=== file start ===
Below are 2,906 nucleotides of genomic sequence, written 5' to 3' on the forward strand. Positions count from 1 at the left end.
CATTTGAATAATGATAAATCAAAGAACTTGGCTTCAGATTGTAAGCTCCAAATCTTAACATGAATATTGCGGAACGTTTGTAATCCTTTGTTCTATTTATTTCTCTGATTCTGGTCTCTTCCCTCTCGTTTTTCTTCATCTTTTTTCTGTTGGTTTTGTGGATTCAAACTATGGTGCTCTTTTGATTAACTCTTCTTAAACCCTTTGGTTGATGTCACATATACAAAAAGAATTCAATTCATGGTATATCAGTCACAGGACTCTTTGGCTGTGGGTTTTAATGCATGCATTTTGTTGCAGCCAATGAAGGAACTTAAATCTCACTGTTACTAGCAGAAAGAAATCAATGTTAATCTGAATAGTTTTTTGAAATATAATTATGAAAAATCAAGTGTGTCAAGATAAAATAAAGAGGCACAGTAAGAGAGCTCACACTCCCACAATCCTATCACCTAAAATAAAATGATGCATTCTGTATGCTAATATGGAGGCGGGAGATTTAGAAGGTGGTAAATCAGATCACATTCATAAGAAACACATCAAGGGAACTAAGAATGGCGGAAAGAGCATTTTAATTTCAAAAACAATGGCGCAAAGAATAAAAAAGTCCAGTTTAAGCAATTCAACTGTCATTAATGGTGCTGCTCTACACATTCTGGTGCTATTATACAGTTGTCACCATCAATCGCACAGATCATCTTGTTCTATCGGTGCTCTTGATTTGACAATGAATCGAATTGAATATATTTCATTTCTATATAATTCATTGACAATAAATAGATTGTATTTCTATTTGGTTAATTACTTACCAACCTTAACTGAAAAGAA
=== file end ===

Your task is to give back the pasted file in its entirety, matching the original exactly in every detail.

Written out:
Below are 2,906 nucleotides of genomic sequence, written 5' to 3' on the forward strand. Positions count from 1 at the left end.
CATTTGAATAATGATAAATCAAAGAACTTGGCTTCAGATTGTAAGCTCCAAATCTTAACATGAATATTGCGGAACGTTTGTAATCCTTTGTTCTATTTATTTCTCTGATTCTGGTCTCTTCCCTCTCGTTTTTCTTCATCTTTTTTCTGTTGGTTTTGTGGATTCAAACTATGGTGCTCTTTTGATTAACTCTTCTTAAACCCTTTGGTTGATGTCACATATACAAAAAGAATTCAATTCATGGTATATCAGTCACAGGACTCTTTGGCTGTGGGTTTTAATGCATGCATTTTGTTGCAGCCAATGAAGGAACTTAAATCTCACTGTTACTAGCAGAAAGAAATCAATGTTAATCTGAATAGTTTTTTGAAATATAATTATGAAAAATCAAGTGTGTCAAGATAAAATAAAGAGGCACAGTAAGAGAGCTCACACTCCCACAATCCTATCACCTAAAATAAAATGATGCATTCTGTATGCTAATATGGAGGCGGGAGATTTAGAAGGTGGTAAATCAGATCACATTCATAAGAAACACATCAAGGGAACTAAGAATGGCGGAAAGAGCATTTTAATTTCAAAAACAATGGCGCAAAGAATAAAAAAGTCCAGTTTAAGCAATTCAACTGTCATTAATGGTGCTGCTCTACACATTCTGGTGCTATTATACAGTTGTCACCATCAATCGCACAGATCATCTTGTTCTATCGGTGCTCTTGATTTGACAATGAATCGAATTGAATATATTTCATTTCTATATAATTCATTGACAATAAATAGATTGTATTTCTATTTGGTTAATTACTTACCAACCTTAACTGAAAAGAA